An idea, the equivalent of €1,000 and a passion for bringing life to their small city was all it took for some enthusiastic film-lovers from Prizren in Kosovo to start what has become one of the best-known film festivals in the region –DokuFest.
Next year DokuFest will celebrate its 20th anniversary. In that time, the festival has become one of the qualifying festivals for the British Academy of Film and Television (BAFTA) awards, and for the last two years it has been rated as one of the “25 coolest film festivals in the world” by MovieMaker magazine.
Veton Nurkollari is one of the founders of the festival. He reminisces: “It was immediately after the war, and we had an urge to bring some cultural energy to the city. We thought about organising a film festival but, to be frank, we had no idea how to do this. There were about ten of us, and none of us had any experience in organising a film festival. Actually, none of us back then had even visited a film festival! But nevertheless, we decided to give it a try.”
“Through its selection and funding mechanisms, the EU has identified us as an activity worth supporting, and we can only express our sincere gratitude.”
For the first edition, they raised the equivalent of around €1,000 from a donor organisation and contributed an equal amount themselves and borrowed an amateur film projector from a film professor. They managed to gather 32 short and documentary films for screening, mostly from neighbouring countries. The festival was ready to roll. A few dozen guests, mainly film professionals, attended the festival week. For the next five years, all the work done for the festival was on a volunteer basis, and the founders often had to contribute their own money to keep the festival going.
Their efforts paid off. DokuFest now brings around €5 million in turnover to the city each year and approximately 50,000 film lovers attend the week-long festival. This is an enormous contribution to the economy of a town with 80,000 inhabitants. In the past 20 years, the festival has also contributed to the wider image of Kosovo through articles in newspapers such as The Guardian and the ten-page feature about the festival in Lufthansa’s inflight magazine.
However, funding remains a challenge. Veton references other film festivals such as the Berlinale, which runs on around €30 million, or Sarajevo’s film festival, which works with an annual budget of €2 to €4 million. By comparison, DokuFest’s recent budget of €400,000 seems tiny. “Of course, this is a huge increase compared to the budget we started with, but it’s not enough to organise a global level film festival,” Veton says. “We want to keep introducing innovations to the festival, but for this we would need to have a budget of at least €700,000 and maybe up to €1 million each year.”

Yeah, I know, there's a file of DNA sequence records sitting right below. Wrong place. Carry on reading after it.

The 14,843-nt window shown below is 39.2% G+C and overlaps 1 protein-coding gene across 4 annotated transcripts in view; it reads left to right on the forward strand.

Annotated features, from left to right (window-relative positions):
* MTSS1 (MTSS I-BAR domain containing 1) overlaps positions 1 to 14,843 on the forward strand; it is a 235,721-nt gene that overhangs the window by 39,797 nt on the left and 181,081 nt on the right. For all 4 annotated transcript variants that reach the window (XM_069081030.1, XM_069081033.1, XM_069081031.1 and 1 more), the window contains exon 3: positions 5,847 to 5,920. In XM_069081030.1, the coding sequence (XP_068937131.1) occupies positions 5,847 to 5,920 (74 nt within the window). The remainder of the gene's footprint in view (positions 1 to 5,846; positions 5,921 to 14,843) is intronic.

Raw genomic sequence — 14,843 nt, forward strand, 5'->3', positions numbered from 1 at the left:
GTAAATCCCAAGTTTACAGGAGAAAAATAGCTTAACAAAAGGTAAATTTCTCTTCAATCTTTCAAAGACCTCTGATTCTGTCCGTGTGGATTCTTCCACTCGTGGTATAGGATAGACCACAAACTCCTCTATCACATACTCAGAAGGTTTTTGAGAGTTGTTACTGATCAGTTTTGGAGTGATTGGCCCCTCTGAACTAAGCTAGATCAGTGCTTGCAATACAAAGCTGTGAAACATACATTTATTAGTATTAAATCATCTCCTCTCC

International donors, including the European Union, and the private sector have been the festival‘s most prominent supporters. Veton explains that the support provided by the EU was significant. ”The EU has provided continuous support for the festival. They supported us with the funding for the construction of the new cinema as well as many other smaller-scale projects,” he says.
One that Veton highlights is the training programme for young filmmakers. This programme was initiated with the support of the EU’s European Instrument for Democracy and Human Rights (EIDHR) programme. The project started in 2013 with the aim of promoting inter-community and inter-ethnic relations in Kosovo through visual storytelling by young people from different communities and ethnicities. Even after the project funding ended in 2015, the training programme has continued and seven generations of young people have been trained, producing over 70 films. Some of them are now competing in important film festivals around the world. “Through its selection and funding mechanisms, the EU has identified us as an activity worth supporting, and we can only express our sincere gratitude,” says Veton.
A legacy passed to younger generations
Only two of the founding members remain part of the festival management and Veton is proud of this: “Our intention was to involve as many young people as possible in managing the festival. Our current festival director joined us as a volunteer many years ago, and now she is the manager of the overall enterprise.”
Twenty years may have passed, but the festival probably has many years to go. “It has been an extraordinary journey beyond my wildest dreams,” says Veton. “An opportunity to provide joy to so many people through your work is something incomparable. I hope that the festival will continue with this kind of positive energy and passion for the years to come. Every ounce of effort was worth it.”
Photo credits: Samir Karahoda, Elmedina Arapi, Tuğhan Anıt, Sasho N. Alushevski